#GM6 – 1930 4c Guam Guard Mail, Carmine

Condition
Price
Qty
- Mint Stamp(s)
Usually ships within 30 days.i$5.25
$5.25
- Used Single Stamp(s)
Usually ships within 30 days.i$3.75
$3.75
- Unused Stamp(s) (small flaws)
Usually ships within 30 days.i$3.50
$3.50
- Used Stamp(s) (small flaws)
Usually ships within 30 days.i$2.50
$2.50
- Unused Plate Block (small flaws)
Ships in 1-2 business days.i$80.00
$80.00

Philippines "Guam Guard Mail" Overprints

Issued in Limited Quantities –                      Few Collectors Can Own a Complete Set!

Guam Guard Mail Stamps 

On April 8, 1930, Guam Guard Mail stamps were introduced for inter-island mail.

Guam became a possession of the United States at the end of the Spanish-American War in 1898. As a result, the United States Post Office Department took over mail delivery to and from the Pacific island.

In 1929, Guam’s newly appointed governor Willis W. Bradley, Jr., learned that the US Post Office had ceased mail service on the island. So Bradley instructed the postal system to institute a service specifically for inter-island mail. He also ordered his assistant to produce new stamps for local use.

This new mail service, dubbed Guam Guard Mail, began on April 8, 1930. The first two stamps, GM1 and GM2, were overprints of Philippines stamps and were issued on that day. Only 2,000 of the 2¢ (GM1) stamps and 3,000 of the 4¢ (GM2) stamps were produced, and they both sold out on the first day of issue.

The postal service was also tasked with creating new stamps for release that July. The new Guam Guard Mail stamps were produced in sheets of 25 in a labor-intensive, two-step process. The amateur technique required 50 separate impressions for every sheet of 25 stamps – the first for the Seal of Guam and another in a second color ink for the logo and denomination. Those stamps (GM3 and GM4) were issued on July 10 in very limited quantities and also sold out on the first day they were made available.

Because the quantities of these stamps were so low, more Philippines stamps were overprinted – GM5 and GM6 in August 1930 and GM7-11 that December. There were 1,000 GM7 stamps with print errors – 500 stamps misspelled “GRAUD” and 500 misspelled “MIAL.”

The local mail service was discontinued exactly a year after it started, on April 8, 1931. After that, the US Post Office Department handled local mail.

 

 

 

 

 

 

 

 

 

 

 

 

Read More - Click Here


  • 2021 First-Class Forever Stamps - Garden Beauty 2021 First Class Forever Stamps - Garden Beauty

    In 2021, the United States Postal Service anticipated the arrival of spring with a new set of 10 Forever stamps honoring Garden Beauty.  Order yours today!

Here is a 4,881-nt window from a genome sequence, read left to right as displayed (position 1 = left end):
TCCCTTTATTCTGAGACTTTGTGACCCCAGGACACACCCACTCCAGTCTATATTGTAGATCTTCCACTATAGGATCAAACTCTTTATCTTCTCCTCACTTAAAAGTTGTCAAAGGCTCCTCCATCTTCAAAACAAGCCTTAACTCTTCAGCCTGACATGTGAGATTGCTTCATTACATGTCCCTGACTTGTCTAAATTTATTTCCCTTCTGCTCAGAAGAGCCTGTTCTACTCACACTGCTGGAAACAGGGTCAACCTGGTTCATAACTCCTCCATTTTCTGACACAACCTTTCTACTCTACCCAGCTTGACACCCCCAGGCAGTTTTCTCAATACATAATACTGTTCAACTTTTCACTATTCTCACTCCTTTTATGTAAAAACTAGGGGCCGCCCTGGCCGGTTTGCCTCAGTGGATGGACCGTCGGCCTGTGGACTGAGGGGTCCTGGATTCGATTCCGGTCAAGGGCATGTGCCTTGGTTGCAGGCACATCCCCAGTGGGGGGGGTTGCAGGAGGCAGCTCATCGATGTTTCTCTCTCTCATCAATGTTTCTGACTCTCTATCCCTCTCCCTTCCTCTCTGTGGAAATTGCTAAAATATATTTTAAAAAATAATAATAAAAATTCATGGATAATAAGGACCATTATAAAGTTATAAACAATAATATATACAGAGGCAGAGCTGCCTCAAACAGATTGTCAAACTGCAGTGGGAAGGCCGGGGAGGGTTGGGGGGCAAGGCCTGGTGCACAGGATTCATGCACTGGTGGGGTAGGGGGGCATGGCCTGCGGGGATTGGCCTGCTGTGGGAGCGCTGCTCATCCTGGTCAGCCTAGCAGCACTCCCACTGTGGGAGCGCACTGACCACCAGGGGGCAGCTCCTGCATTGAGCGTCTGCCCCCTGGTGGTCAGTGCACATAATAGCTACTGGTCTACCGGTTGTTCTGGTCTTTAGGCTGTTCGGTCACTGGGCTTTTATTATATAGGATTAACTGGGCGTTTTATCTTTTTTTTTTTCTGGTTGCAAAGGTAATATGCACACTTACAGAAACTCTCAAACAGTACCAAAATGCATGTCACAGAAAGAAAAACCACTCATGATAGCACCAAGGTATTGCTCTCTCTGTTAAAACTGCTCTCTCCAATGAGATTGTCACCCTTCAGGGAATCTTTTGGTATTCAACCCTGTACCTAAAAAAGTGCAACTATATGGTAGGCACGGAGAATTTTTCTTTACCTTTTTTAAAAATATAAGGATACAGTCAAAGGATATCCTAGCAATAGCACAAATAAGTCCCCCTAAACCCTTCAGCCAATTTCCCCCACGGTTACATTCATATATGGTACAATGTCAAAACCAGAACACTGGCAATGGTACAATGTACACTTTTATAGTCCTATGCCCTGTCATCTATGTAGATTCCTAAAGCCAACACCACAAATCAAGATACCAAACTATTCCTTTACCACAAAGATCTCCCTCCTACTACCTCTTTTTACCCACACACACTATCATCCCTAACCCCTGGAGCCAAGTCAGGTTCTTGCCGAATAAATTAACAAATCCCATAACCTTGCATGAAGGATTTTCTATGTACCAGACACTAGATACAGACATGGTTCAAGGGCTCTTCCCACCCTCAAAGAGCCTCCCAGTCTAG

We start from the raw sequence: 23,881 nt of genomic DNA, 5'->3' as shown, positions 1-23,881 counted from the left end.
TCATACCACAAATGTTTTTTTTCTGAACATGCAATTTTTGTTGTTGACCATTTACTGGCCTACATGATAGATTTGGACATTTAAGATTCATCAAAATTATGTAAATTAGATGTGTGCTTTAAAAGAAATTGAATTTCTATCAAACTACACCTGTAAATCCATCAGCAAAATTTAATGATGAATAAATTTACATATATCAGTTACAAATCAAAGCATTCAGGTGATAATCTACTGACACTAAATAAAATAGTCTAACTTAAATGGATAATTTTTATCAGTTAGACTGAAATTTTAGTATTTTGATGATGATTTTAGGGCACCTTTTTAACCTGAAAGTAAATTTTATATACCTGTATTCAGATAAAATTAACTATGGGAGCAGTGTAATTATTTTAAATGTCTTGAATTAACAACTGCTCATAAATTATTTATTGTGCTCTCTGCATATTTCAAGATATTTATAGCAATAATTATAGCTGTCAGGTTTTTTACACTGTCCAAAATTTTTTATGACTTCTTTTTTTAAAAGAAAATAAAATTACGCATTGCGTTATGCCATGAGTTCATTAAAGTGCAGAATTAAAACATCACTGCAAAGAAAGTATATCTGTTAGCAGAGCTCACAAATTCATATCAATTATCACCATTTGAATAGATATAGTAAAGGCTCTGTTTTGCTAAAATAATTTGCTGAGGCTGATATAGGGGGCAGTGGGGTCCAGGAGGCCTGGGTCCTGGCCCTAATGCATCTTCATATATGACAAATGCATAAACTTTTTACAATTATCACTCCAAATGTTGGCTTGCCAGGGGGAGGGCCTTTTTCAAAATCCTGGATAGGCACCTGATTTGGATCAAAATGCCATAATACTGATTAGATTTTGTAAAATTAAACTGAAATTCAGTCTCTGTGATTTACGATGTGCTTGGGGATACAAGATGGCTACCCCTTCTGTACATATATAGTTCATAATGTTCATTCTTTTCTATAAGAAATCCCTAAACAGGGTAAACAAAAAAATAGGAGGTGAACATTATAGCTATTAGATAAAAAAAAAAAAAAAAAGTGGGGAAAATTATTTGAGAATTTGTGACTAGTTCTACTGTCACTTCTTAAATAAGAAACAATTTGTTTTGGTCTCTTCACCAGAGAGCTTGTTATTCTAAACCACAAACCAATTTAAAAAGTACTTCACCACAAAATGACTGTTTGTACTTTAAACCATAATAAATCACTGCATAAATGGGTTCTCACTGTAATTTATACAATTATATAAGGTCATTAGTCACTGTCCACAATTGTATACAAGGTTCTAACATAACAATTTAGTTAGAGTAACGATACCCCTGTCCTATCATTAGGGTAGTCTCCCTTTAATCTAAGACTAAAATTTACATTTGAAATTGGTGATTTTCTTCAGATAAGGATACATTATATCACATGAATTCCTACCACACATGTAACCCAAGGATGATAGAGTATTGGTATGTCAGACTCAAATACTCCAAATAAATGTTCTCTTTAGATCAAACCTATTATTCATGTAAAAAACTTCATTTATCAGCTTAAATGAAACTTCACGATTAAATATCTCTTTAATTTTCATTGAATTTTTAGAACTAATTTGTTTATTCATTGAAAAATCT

$10.95- $64.95
    BUY NOW
  • Pre 1900 Fancy Cancels  May Include Targets, Stars, Numbers, or Grids. Set of 5 with small imperfections Pre 1900 Fancy Cancels
    Since they first appeared in the 19th century, fancy cancels have been extremely sought-after by collectors.  Act now to add five of these to your collection.  Stamps may vary, but that's half the fun!
    $12.95
    BUY NOW
  • 1950s First Day Covers, Collection of 100 1950s First Day Covers, Collection of 100
    Some of the stamps I saw in my set of 100 covers honored the American flag, Alexander Hamilton, Religious Freedom, Overland Mail, NATO, and more.  This money saving offer saves you over $90!  Order your set today.
    $89.95
    BUY NOW

Philippines "Guam Guard Mail" Overprints

Issued in Limited Quantities –                      Few Collectors Can Own a Complete Set!

Guam Guard Mail Stamps 

On April 8, 1930, Guam Guard Mail stamps were introduced for inter-island mail.

Guam became a possession of the United States at the end of the Spanish-American War in 1898. As a result, the United States Post Office Department took over mail delivery to and from the Pacific island.

In 1929, Guam’s newly appointed governor Willis W. Bradley, Jr., learned that the US Post Office had ceased mail service on the island. So Bradley instructed the postal system to institute a service specifically for inter-island mail. He also ordered his assistant to produce new stamps for local use.

This new mail service, dubbed Guam Guard Mail, began on April 8, 1930. The first two stamps, GM1 and GM2, were overprints of Philippines stamps and were issued on that day. Only 2,000 of the 2¢ (GM1) stamps and 3,000 of the 4¢ (GM2) stamps were produced, and they both sold out on the first day of issue.

The postal service was also tasked with creating new stamps for release that July. The new Guam Guard Mail stamps were produced in sheets of 25 in a labor-intensive, two-step process. The amateur technique required 50 separate impressions for every sheet of 25 stamps – the first for the Seal of Guam and another in a second color ink for the logo and denomination. Those stamps (GM3 and GM4) were issued on July 10 in very limited quantities and also sold out on the first day they were made available.

Because the quantities of these stamps were so low, more Philippines stamps were overprinted – GM5 and GM6 in August 1930 and GM7-11 that December. There were 1,000 GM7 stamps with print errors – 500 stamps misspelled “GRAUD” and 500 misspelled “MIAL.”

The local mail service was discontinued exactly a year after it started, on April 8, 1931. After that, the US Post Office Department handled local mail.